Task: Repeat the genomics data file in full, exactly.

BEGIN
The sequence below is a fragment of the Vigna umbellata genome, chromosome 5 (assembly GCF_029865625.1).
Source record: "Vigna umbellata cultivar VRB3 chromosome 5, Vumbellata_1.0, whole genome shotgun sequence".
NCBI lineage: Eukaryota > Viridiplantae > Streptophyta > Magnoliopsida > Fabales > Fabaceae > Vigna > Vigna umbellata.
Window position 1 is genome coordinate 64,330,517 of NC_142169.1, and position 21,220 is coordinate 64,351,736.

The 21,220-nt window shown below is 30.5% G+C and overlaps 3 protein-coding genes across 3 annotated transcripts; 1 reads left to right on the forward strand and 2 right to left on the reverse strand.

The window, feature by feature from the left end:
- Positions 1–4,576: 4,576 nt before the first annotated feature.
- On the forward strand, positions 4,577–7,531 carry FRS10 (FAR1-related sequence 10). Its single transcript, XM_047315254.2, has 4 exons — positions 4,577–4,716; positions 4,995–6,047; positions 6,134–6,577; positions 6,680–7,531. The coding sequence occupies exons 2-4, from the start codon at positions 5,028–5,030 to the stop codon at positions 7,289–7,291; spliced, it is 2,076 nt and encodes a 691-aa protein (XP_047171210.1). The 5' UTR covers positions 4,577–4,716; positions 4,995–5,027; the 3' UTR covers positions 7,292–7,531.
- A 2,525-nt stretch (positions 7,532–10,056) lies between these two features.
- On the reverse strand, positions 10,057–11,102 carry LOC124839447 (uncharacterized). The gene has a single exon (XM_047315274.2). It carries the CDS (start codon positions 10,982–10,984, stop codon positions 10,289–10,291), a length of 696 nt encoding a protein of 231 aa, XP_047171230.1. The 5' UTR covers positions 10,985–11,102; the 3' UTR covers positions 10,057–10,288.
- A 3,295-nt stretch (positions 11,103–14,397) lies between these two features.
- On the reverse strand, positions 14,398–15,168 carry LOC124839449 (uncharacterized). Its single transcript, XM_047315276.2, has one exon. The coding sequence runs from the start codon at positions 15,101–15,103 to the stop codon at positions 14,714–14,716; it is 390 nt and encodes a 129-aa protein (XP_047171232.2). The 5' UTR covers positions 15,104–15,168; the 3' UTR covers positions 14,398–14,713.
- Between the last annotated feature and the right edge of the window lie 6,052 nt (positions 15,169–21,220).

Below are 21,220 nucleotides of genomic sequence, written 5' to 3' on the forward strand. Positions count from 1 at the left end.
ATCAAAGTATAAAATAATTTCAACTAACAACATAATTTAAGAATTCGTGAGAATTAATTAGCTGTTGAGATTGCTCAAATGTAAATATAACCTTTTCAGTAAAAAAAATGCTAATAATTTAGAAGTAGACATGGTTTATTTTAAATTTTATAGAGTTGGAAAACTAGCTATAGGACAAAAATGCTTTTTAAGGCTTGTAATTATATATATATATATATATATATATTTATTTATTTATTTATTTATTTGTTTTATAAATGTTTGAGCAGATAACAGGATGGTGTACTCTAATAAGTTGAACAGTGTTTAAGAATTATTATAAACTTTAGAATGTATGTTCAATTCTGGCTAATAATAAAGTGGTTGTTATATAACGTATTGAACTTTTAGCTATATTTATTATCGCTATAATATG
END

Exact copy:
The sequence below is a fragment of the Vigna umbellata genome, chromosome 5 (assembly GCF_029865625.1).
Source record: "Vigna umbellata cultivar VRB3 chromosome 5, Vumbellata_1.0, whole genome shotgun sequence".
NCBI lineage: Eukaryota > Viridiplantae > Streptophyta > Magnoliopsida > Fabales > Fabaceae > Vigna > Vigna umbellata.
Window position 1 is genome coordinate 64,330,517 of NC_142169.1, and position 21,220 is coordinate 64,351,736.

The 21,220-nt window shown below is 30.5% G+C and overlaps 3 protein-coding genes across 3 annotated transcripts; 1 reads left to right on the forward strand and 2 right to left on the reverse strand.

The window, feature by feature from the left end:
- Positions 1–4,576: 4,576 nt before the first annotated feature.
- On the forward strand, positions 4,577–7,531 carry FRS10 (FAR1-related sequence 10). Its single transcript, XM_047315254.2, has 4 exons — positions 4,577–4,716; positions 4,995–6,047; positions 6,134–6,577; positions 6,680–7,531. The coding sequence occupies exons 2-4, from the start codon at positions 5,028–5,030 to the stop codon at positions 7,289–7,291; spliced, it is 2,076 nt and encodes a 691-aa protein (XP_047171210.1). The 5' UTR covers positions 4,577–4,716; positions 4,995–5,027; the 3' UTR covers positions 7,292–7,531.
- A 2,525-nt stretch (positions 7,532–10,056) lies between these two features.
- On the reverse strand, positions 10,057–11,102 carry LOC124839447 (uncharacterized). The gene has a single exon (XM_047315274.2). It carries the CDS (start codon positions 10,982–10,984, stop codon positions 10,289–10,291), a length of 696 nt encoding a protein of 231 aa, XP_047171230.1. The 5' UTR covers positions 10,985–11,102; the 3' UTR covers positions 10,057–10,288.
- A 3,295-nt stretch (positions 11,103–14,397) lies between these two features.
- On the reverse strand, positions 14,398–15,168 carry LOC124839449 (uncharacterized). Its single transcript, XM_047315276.2, has one exon. The coding sequence runs from the start codon at positions 15,101–15,103 to the stop codon at positions 14,714–14,716; it is 390 nt and encodes a 129-aa protein (XP_047171232.2). The 5' UTR covers positions 15,104–15,168; the 3' UTR covers positions 14,398–14,713.
- Between the last annotated feature and the right edge of the window lie 6,052 nt (positions 15,169–21,220).

Below are 21,220 nucleotides of genomic sequence, written 5' to 3' on the forward strand. Positions count from 1 at the left end.
ATCAAAGTATAAAATAATTTCAACTAACAACATAATTTAAGAATTCGTGAGAATTAATTAGCTGTTGAGATTGCTCAAATGTAAATATAACCTTTTCAGTAAAAAAAATGCTAATAATTTAGAAGTAGACATGGTTTATTTTAAATTTTATAGAGTTGGAAAACTAGCTATAGGACAAAAATGCTTTTTAAGGCTTGTAATTATATATATATATATATATATATATTTATTTATTTATTTATTTATTTGTTTTATAAATGTTTGAGCAGATAACAGGATGGTGTACTCTAATAAGTTGAACAGTGTTTAAGAATTATTATAAACTTTAGAATGTATGTTCAATTCTGGCTAATAATAAAGTGGTTGTTATATAACGTATTGAACTTTTAGCTATATTTATTATCGCTATAATATG